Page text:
Malene Wagner is a Danish art historian with experience in the international museum, auction and art publishing world, having worked in both Denmark, Australia and the United Kingdom. She holds an M.A. in Art History from the University of Copenhagen (2010), where she specialised in Japonisme and Japanese art of the 19-20th century. In 2014, she founded Tiger | Tanuki to promote Japanese art via an informal aesthetic approach with the aim to inspire a new generation of Japanese art lovers and collectors.
Malene has contributed to several publications such as Apollo Magazine, Kinfolk, Japanomania in the Nordic Countries and Journal of Japonisme, as well as having curated exhibitions and given talks on Japanese art and culture internationally. She also writes for the British Japan Society. You can read her review of the British Museum's Manga マンガ (2019) exhibition here.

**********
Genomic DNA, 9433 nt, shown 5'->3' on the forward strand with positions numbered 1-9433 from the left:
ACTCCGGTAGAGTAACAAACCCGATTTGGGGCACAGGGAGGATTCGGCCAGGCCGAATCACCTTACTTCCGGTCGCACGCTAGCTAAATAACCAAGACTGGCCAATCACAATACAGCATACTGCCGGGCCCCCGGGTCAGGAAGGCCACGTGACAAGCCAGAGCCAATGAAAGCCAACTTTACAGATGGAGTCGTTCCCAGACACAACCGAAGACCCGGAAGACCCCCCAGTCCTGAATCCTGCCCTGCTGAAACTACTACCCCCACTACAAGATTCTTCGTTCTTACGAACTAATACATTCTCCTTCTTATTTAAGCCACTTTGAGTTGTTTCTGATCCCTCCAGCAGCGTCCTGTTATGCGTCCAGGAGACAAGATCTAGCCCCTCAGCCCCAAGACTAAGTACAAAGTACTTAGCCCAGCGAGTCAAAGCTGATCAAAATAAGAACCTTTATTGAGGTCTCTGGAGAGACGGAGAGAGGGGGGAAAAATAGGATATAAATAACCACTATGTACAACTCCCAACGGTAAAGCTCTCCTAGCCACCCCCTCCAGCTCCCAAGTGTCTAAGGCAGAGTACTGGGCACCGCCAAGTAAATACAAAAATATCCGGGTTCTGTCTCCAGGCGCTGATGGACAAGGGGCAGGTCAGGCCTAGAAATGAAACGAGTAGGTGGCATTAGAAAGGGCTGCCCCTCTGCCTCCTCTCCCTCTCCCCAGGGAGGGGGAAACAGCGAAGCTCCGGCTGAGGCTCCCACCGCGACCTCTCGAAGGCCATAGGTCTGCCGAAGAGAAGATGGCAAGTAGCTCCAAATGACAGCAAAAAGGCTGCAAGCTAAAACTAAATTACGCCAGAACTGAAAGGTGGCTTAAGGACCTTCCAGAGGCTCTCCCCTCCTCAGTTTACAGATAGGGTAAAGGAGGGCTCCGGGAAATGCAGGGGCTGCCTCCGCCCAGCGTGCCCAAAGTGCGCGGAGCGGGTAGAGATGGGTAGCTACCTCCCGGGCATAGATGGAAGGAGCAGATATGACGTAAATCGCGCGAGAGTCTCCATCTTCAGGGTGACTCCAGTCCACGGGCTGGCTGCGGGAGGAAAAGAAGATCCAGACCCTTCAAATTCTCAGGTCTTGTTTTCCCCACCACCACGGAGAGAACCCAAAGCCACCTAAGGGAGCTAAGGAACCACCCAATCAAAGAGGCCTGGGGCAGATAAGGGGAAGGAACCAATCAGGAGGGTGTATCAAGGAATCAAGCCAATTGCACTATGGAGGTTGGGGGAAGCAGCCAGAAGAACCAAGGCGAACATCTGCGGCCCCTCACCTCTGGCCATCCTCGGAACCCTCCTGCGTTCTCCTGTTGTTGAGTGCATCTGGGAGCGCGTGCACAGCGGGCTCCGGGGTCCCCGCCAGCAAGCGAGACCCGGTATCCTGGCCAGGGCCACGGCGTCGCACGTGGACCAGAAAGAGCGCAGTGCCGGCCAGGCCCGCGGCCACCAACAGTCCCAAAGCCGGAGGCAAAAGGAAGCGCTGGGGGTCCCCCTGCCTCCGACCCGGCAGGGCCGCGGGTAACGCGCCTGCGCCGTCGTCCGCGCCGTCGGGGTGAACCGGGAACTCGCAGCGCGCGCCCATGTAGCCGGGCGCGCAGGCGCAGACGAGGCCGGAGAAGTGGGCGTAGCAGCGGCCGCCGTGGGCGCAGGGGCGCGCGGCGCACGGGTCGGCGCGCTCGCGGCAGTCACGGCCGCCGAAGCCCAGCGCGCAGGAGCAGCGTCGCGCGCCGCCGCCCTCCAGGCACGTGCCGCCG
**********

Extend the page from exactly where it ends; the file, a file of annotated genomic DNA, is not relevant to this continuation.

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The name Tiger | Tanuki reflects the spirit of Japan and the foundation of this company. The tiger (Jap. tora), although not native to Japan, plays a significant role in Japanese art, signifying the virtue of courage as well as harmony of the opposites. Being introduced to Japan through Buddhism, the tiger is in some instances seen as the emblem of the West and in this context points to the cultural exchange between East and West. The tanuki, one the other hand, is found in Japanese mythology and with its supernatural powers has a more humorous and gentle side to it (although it often acts mischievously). A racoon-like dog with a long fuzzy tail, the tanuki is characterised by its large scrotum with which it can drape itself or use as an umbrella on rainy days among other things. To us the tanuki represents creativity and informality.